In Search of Old Shamokin, November 2020 edition. Runs last Saturday of every month in the Weekender.
Anyone who’s visited downtown Shamokin knows the Shamokin-Coal Township Public Library and the imposing edifice it calls home. But whether you’re a frequent library patron or just a passerby, there’s more to the iconic American Legion Memorial Building than meets the eye.
Located at the busy intersection of Independence and Liberty Streets on the site of the former Windsor Hotel, the American Legion Building, or Memorial Hall, was completed in 1924 as Lincoln Post No. 73’s headquarters and dedicated in memory of those who served in World War I. Drawing up the plans was noted Shamokin architect William H. Lee, the man behind the design of the Shamokin High School on Arch Street and two Victoria Theatres in Shamokin and Mount Carmel. At the time of the Legion Building’s opening, the upper floors housed the Legion’s meeting rooms and gymnasium, while the first floor contained several storefronts in what is now the library.
While the building’s commercial first floor has changed frequently over the decades, much of the facade and the former meeting rooms retain many of their original details. Perhaps most recognizable is the entrance hall on the east side of the building, with its marble staircase reminiscent of the similarly monumental foyer of Lee’s 1917 Shamokin High School. The Legion’s entrance hall features the craftsmanship of local contractors, specifically marble work by Joseph Cannistra, and tile flooring by Peter Barr and Sons, although the latter has been replaced with carpeting in modern times. Bronzework contracts were awarded to the Cooper-Nichols Company of Philadelphia. Following the perimeter of the room is the inscription: “This memorial is dedicated by a grateful people to the memory of their fellow citizens who so nobly served in the World War.”
Another notable feature is the third-floor gymnasium, a multi-purpose space which variously doubled as an auditorium, banquet hall, and ballroom. According to newspaper reports, a large sum was set aside for a special acoustic treatment to the gymnasium walls. The room remains in use today as the Shamokin Youth Basketball League gymnasium, albeit without the stage and balcony seating of the original floorplan.
Construction began with the formal laying of the cornerstone on Armistice Day, November 11, 1922. General construction was completed by the Shamokin Lumber and Construction Company. Originally, the budget was set at $125,000, with local banks covering the building loan, but by the time the structure was completed in March of 1924, costs totaled nearly $150,000–the equivalent of about $2.2 million in today’s dollars. Some accounts, possibly erroneous, place the final cost at the almost doubled figure of $250,000, or roughly $3.8 million today.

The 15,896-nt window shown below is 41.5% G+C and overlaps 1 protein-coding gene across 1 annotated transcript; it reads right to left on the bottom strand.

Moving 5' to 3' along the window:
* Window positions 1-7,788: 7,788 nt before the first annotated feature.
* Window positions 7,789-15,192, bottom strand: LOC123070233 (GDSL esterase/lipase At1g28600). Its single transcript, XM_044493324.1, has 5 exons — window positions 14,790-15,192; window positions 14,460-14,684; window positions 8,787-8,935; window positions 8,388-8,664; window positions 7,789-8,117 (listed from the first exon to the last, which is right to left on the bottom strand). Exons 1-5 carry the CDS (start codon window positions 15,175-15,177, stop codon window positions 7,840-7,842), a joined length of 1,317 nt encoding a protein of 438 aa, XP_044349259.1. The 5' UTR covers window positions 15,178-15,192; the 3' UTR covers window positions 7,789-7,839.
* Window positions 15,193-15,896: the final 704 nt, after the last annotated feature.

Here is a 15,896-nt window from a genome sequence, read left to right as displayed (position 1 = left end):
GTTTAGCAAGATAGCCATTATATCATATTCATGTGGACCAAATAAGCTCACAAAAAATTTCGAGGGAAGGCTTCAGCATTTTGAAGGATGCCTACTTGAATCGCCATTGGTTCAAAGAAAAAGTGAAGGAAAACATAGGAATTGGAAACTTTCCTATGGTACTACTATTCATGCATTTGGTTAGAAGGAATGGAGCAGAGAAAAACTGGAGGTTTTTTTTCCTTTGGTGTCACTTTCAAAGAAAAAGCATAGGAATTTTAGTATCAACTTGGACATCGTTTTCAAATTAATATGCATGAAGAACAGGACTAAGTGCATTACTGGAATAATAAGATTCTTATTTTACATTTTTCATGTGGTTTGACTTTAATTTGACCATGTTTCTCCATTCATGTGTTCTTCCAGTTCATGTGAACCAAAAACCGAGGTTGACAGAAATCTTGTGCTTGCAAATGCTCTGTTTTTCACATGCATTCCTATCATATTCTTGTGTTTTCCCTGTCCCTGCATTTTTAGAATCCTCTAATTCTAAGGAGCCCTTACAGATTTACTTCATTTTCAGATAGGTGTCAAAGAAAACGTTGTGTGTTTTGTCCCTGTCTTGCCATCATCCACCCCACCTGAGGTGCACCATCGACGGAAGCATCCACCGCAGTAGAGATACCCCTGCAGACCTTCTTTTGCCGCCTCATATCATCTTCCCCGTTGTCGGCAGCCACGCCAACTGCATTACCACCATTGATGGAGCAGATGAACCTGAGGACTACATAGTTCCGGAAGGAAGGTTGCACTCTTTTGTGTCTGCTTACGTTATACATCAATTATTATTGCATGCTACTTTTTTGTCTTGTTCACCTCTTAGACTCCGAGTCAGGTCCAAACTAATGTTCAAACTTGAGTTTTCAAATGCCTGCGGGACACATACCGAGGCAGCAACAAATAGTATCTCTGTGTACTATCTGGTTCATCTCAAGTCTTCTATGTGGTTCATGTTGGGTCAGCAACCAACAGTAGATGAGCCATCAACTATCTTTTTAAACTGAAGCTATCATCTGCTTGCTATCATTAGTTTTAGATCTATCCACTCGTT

The first establishments to move into the structure were the first-floor commercial tenants, particularly those whose former stores had been lost to the Windsor Hotel fire. After some delays, the structure was formally dedicated on November 11, 1924, amid grand celebrations. According to the Shamokin Dispatch, speakers at the event included former state senator Frederic A. Godcharles; Commander Holden C. Richardson; Shamokin architect Wilson U. Jury; General C. M. Clement of Sunbury; Francis Key Smith, descendant of Francis Scott Key; and local representatives of the Allied nations, including Poland, Italy, and Great Britain.
In later years, the first floor would eventually house Wolfe’s Department Store, then the Shamokin-Coal Township Public Library, dedicated on June 24, 1966. At a time when Shamokin had recently celebrated her hundredth birthday and was looking toward the future, the opening of the large, modern library accommodations in the American Legion Building was regarded as a turning point of progress in the community. Celebrations accompanied the dedication, where State Representative Paul G. Ruane called it a “blue-ribbon day,” and described the new library as a “tribute to the people of this area and…to the future generations who support it and help it grow.”
Today, the American Legion Memorial Building continues its nearly century-long status as a cornerstone of the community by housing not only the public library, but also the military history museum and war memorial maintained by Lincoln Post No. 73; the Greater Shamokin Heritage Museum; the Lower Anthracite Model Railroad Club; and the Shamokin Youth Basketball League.
As Senator Godcharles commented at the 1924 dedication, “This grand structure that I have been delegated to accept in behalf of the American Legion post, No. 73, is the most beautiful, the most valuable, of any yet built in the country in honor of the boys who paid the supreme sacrifice. I am confident that it has been placed in the keeping of those who will honor and cherish it as long as they live.”